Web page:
(there's also an unfortunate tendency in the world at large right now to equate "ease of consumption" with "quality" - see everyone who wrongly thinks Aliens is a better movie than Alien - but I think this is likely to pass, an overcorrection to a gatekeeping culture that's surrounded all the arts for so long)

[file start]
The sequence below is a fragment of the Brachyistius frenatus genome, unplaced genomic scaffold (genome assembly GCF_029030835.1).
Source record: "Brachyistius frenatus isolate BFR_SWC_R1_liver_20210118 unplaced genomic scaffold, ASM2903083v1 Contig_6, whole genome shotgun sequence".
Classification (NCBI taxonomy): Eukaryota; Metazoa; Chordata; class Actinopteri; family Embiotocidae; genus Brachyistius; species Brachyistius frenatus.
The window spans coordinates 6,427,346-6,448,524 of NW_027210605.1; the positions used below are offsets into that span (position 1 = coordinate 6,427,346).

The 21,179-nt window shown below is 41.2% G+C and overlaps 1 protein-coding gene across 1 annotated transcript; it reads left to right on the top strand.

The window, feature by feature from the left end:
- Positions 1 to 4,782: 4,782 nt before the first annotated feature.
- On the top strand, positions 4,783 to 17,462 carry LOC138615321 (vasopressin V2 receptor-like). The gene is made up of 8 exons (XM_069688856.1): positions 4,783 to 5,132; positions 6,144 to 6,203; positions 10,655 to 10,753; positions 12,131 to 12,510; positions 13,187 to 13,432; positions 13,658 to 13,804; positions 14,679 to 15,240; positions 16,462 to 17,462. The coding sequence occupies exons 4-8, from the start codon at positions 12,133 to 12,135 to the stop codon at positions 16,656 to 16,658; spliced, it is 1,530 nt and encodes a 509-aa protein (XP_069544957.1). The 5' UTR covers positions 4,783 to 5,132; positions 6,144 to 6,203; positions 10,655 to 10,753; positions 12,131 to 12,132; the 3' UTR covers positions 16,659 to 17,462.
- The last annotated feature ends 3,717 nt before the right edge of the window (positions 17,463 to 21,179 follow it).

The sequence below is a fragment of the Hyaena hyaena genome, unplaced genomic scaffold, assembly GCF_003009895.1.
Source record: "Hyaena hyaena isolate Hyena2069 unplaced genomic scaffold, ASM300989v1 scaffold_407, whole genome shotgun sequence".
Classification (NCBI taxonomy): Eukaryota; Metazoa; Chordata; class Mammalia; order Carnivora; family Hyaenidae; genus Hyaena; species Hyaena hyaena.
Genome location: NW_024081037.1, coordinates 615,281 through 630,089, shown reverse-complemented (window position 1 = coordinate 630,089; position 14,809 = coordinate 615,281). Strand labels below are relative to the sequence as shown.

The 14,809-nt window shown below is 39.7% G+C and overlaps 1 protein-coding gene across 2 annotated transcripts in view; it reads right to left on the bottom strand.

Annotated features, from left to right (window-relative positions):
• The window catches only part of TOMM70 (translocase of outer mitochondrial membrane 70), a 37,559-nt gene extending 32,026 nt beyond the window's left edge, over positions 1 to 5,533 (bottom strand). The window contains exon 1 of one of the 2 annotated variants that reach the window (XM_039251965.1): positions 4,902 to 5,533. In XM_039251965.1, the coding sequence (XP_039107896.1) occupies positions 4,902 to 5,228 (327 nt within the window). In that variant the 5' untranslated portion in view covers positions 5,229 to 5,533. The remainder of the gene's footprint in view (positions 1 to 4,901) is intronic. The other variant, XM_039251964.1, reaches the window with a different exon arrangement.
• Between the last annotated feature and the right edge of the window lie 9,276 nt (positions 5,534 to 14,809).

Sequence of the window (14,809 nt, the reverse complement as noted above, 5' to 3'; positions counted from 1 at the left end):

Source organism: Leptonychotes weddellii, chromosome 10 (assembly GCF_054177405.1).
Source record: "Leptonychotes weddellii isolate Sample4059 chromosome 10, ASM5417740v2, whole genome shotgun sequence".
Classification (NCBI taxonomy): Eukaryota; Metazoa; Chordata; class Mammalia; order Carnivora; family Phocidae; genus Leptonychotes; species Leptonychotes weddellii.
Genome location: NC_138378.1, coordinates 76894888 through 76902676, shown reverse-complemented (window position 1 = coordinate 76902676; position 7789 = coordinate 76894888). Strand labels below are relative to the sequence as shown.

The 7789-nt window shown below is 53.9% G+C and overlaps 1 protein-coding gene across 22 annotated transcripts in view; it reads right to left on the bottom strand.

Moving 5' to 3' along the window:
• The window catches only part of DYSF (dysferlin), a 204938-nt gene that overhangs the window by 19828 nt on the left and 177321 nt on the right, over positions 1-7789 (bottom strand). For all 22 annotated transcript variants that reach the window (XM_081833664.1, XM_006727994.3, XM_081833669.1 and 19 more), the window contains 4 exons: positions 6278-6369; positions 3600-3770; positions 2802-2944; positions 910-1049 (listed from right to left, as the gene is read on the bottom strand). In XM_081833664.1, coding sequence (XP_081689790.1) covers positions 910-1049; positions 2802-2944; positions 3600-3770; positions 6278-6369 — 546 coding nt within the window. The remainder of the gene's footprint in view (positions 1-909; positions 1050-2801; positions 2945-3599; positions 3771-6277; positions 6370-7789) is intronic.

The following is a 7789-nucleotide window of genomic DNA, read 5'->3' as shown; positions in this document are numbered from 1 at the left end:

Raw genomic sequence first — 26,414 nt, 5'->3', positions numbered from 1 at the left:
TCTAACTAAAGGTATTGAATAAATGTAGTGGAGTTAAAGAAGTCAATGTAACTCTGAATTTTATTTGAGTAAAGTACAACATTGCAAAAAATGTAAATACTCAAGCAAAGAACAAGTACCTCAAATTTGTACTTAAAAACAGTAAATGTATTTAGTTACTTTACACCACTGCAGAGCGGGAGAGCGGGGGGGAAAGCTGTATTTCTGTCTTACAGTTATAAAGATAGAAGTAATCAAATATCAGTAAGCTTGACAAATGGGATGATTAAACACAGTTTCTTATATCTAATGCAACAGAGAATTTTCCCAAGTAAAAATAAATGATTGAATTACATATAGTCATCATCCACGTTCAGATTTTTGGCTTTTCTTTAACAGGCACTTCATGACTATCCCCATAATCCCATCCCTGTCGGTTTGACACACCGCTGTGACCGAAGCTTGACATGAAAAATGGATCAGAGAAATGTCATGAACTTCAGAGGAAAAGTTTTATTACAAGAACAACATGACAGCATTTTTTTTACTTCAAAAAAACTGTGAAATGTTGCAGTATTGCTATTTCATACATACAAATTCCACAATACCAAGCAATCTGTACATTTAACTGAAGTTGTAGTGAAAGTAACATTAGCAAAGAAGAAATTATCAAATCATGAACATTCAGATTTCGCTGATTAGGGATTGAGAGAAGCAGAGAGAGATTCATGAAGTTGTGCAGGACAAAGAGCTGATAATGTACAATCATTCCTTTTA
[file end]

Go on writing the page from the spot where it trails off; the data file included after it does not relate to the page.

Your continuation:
Also IMO they're at least correlated, outside of media that actively tries to make itself harder to understand as a gimmick/selling point (i.e., House of Leaves, Cruelty Squad, Memento). Many of the "best things ever" solve this by having multiple layers, so the popcorn crew gets a decent experience while there's still plenty for the hardcore fans to dig up on repeat consumptions - The Shining's foreshadowing and inconsistencies being more disturbing than the prior regular horror experience, Undertale's metanarrative and twist ending if you actively try to achieve everything there is in it (but you can still enjoy it just for the humor on a single regular playthrough), Fight Club's twist ending changing the meaning of basically every prior scene but most people just enjoy it for the violence, etc etc. Games especially has the hurdle that the player must expend effort to experience their content, while movies and books just require you to look at them, so making your game too buggy / difficult / punishing / obtuse / inconvenient means the players won't even realize how much depth there is.